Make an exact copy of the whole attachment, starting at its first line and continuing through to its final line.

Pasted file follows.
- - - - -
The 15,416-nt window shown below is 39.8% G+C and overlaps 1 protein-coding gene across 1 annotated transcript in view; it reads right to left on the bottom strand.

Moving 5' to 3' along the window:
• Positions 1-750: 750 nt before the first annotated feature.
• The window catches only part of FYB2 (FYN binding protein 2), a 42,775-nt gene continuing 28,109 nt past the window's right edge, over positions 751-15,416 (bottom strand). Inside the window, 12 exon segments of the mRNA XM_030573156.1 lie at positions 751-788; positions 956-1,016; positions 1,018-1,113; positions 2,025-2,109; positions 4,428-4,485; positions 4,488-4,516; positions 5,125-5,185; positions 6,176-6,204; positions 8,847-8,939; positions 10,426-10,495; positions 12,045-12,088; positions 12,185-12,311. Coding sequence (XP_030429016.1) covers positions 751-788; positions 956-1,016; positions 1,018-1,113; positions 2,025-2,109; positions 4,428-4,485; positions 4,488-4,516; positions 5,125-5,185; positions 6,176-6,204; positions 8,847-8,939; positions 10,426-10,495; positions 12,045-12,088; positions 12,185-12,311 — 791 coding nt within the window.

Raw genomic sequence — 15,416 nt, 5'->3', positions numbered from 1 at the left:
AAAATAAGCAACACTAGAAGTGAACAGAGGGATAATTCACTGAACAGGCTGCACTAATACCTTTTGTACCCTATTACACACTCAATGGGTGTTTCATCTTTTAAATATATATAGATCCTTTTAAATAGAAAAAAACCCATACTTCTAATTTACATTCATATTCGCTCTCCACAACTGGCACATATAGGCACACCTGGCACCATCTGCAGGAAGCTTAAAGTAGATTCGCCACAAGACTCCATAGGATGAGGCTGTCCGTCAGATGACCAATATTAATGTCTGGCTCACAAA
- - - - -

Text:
The 15,416-nt window shown below is 39.8% G+C and overlaps 1 protein-coding gene across 1 annotated transcript in view; it reads right to left on the bottom strand.

Moving 5' to 3' along the window:
• Positions 1-750: 750 nt before the first annotated feature.
• The window catches only part of FYB2 (FYN binding protein 2), a 42,775-nt gene continuing 28,109 nt past the window's right edge, over positions 751-15,416 (bottom strand). Inside the window, 12 exon segments of the mRNA XM_030573156.1 lie at positions 751-788; positions 956-1,016; positions 1,018-1,113; positions 2,025-2,109; positions 4,428-4,485; positions 4,488-4,516; positions 5,125-5,185; positions 6,176-6,204; positions 8,847-8,939; positions 10,426-10,495; positions 12,045-12,088; positions 12,185-12,311. Coding sequence (XP_030429016.1) covers positions 751-788; positions 956-1,016; positions 1,018-1,113; positions 2,025-2,109; positions 4,428-4,485; positions 4,488-4,516; positions 5,125-5,185; positions 6,176-6,204; positions 8,847-8,939; positions 10,426-10,495; positions 12,045-12,088; positions 12,185-12,311 — 791 coding nt within the window.

Raw genomic sequence — 15,416 nt, 5'->3', positions numbered from 1 at the left:
AAAATAAGCAACACTAGAAGTGAACAGAGGGATAATTCACTGAACAGGCTGCACTAATACCTTTTGTACCCTATTACACACTCAATGGGTGTTTCATCTTTTAAATATATATAGATCCTTTTAAATAGAAAAAAACCCATACTTCTAATTTACATTCATATTCGCTCTCCACAACTGGCACATATAGGCACACCTGGCACCATCTGCAGGAAGCTTAAAGTAGATTCGCCACAAGACTCCATAGGATGAGGCTGTCCGTCAGATGACCAATATTAATGTCTGGCTCACAAA